A Brooklyn, New York judge changed a woman’s life after a momentous decision in a case involving a 14-year-old fraud conviction and the woman’s request to expunge the record. The woman said that her old criminal record had prevented her from finding gainful employment for a long period of time.
Facts of the Case
The woman who was asking the judge to expunge her record is an immigrant from Haiti. She entered the country in 1983 and later became a naturalized citizen. During this time, the woman had three children before their father left the family to go back to Haiti. Although the woman’s mother also emigrated from Haiti to assist with the children, the help was short-lived as she died in 1995. The woman had a fourth child shortly after her mother’s death.
Hoping to create a better life for herself and her family, the woman enrolled in a nursing assistant program in order to become a home health aide. She successfully completed the program and began her career. However, the job did not pay much, and her monthly rent was more than her take-home pay.
In 1997, the woman agreed to be part of an insurance fraud scheme, which were rampant at the time. The schemes usually involved private citizens, car service business owners, drivers and corrupt health care professionals. The woman participated in such a scheme, being a passenger in a staged collision. She falsely claimed that she was injured and lied about receiving medical services from a health care provider that was part of the scheme. Additionally, she then filed a civil claim, which was settled for about $2,500.
However, she was found guilty in 2001 of the fraudulent act. She was sentenced to five years probation, ten months of house arrest and about $46,000 in restitution. She has had no other criminal charges.
The judge reviewed the woman’s probation file and found countless references to her desire but inability to maintain employment with the conviction on her record. While she was on probation, she acquired a job working at an agency that provided a home for families with children who had mental disabilities and similar positions. However, these jobs did not pay well and the woman landed back on public assistance.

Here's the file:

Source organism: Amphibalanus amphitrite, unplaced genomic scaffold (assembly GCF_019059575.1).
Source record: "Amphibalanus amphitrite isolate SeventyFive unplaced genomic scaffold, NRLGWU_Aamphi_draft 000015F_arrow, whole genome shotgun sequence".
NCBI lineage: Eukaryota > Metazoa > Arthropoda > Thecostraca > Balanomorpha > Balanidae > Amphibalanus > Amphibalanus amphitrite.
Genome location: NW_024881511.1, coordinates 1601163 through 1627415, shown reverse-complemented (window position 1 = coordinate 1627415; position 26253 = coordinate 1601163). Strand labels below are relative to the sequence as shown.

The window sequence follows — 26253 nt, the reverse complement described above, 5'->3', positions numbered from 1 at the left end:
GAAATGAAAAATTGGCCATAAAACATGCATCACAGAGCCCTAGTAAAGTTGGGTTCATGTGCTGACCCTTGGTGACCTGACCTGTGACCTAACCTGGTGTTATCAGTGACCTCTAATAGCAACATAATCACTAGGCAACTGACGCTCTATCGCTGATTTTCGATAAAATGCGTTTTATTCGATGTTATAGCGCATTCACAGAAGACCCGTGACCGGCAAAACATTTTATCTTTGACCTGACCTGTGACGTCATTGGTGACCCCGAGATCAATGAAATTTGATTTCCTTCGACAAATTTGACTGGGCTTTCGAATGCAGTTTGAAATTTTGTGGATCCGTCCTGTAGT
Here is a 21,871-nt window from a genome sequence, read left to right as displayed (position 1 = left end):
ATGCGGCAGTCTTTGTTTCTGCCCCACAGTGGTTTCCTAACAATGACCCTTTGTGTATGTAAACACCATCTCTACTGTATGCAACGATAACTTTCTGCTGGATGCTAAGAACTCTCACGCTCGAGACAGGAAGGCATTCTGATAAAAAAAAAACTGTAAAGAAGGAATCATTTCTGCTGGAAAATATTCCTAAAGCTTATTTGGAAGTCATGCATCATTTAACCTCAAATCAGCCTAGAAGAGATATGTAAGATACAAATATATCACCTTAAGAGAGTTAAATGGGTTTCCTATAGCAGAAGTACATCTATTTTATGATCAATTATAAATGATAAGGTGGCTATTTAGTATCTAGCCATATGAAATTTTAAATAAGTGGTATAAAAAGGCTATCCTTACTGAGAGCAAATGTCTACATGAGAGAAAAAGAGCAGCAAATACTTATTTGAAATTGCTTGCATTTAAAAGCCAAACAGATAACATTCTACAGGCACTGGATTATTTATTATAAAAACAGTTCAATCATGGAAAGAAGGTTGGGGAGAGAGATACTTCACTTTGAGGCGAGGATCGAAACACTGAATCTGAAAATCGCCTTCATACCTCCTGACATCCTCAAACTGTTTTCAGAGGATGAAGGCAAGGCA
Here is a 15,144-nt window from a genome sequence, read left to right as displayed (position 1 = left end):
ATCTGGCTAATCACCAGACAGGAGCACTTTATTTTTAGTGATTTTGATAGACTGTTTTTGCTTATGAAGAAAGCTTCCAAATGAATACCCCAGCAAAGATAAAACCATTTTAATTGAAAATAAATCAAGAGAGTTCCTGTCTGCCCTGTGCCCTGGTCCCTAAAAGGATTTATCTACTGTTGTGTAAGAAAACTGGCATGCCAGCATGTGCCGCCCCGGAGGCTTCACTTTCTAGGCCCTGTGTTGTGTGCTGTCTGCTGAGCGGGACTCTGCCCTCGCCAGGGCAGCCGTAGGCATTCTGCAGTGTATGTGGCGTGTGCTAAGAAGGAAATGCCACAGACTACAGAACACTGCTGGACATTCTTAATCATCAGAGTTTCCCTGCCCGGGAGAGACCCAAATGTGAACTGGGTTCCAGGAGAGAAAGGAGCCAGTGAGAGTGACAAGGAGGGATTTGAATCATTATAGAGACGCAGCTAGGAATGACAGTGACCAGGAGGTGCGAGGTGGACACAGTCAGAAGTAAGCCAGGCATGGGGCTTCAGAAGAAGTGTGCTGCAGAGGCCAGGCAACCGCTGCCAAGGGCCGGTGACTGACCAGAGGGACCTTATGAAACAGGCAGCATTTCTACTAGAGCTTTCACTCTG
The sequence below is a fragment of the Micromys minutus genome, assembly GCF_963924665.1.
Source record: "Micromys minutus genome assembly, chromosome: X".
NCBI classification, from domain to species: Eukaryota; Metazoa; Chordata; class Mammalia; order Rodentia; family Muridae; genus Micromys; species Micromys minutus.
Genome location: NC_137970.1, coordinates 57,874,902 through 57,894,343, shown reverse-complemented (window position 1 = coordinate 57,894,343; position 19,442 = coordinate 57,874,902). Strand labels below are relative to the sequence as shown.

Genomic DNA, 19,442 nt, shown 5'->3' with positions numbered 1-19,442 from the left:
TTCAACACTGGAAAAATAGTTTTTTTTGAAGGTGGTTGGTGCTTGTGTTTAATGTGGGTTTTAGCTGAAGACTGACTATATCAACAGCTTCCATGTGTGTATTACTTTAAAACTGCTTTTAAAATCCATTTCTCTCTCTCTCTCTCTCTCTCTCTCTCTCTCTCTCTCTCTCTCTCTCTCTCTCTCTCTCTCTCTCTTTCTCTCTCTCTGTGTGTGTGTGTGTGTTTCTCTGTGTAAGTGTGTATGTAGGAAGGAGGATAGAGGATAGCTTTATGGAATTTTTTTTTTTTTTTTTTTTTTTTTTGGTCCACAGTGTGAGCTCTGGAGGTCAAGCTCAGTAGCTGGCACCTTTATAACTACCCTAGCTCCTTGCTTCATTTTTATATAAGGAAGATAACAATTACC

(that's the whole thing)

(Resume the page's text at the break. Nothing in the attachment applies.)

She wrote a note to her probation officer describing the difficulty with getting a job because most job applications ask about criminal records. She also reported that she would initially get through the interview stage until she had to go through background checks.
She wound up getting a position as a home health care provider. However, the job provisions stated that she could be subject to a fingerprint check. She was fired two months later when her prints were checked and her conviction was revealed. The probation file also showed the woman’s disdain for being on public assistance and her desire to find adequate work. She even asked her probation officer to talk to the judge for her so that her record could be expunged.
The woman continued to experience similar problems after she was released from probation. She could usually get employed as a home health care worker, but she would be terminated once her criminal record came to light. The judge also found that the woman did not lie to employers during the hiring process. However, once she has to undergo a background check post-hire, she is usually fired. That happened at least six times.
Judge’s Decision and His Reasoning
In an unprecedented move, the judge decided to expunge the woman’s record.
The judge noted that “expungement lies within the equitable discretion of the court. However, expungements are usually only granted in “extreme circumstances” after the court has examined it “individually on its merits to determine the proper balancing of the equities.”
The judge concluded that this case involved “extraordinary circumstances” that ultimately warranted expungement. He noted how long ago the offense was committed. He also noted that the woman has not had any subsequent criminal dealings since the injury fraud scheme.
Additionally, the judge found that the woman had shown that her criminal record had a “dramatic, adverse impact” on her ability to work. He also noted that her ethnic background and her age could pose further difficulty in her getting and keeping a job.
Ultimately, the judge used the woman’s story as a cautionary tale of the courts’ unwillingness to expunge criminal records in most cases. He noted that the woman was only one of “65 million Americans who have a criminal record and suffer the adverse consequences that result from such a record.” He urged policymakers and courts to “take a fresh look” at the laws regarding expungement that “shut people out from the social, economic, and educational opportunities they desperately need in order to reenter society successfully.”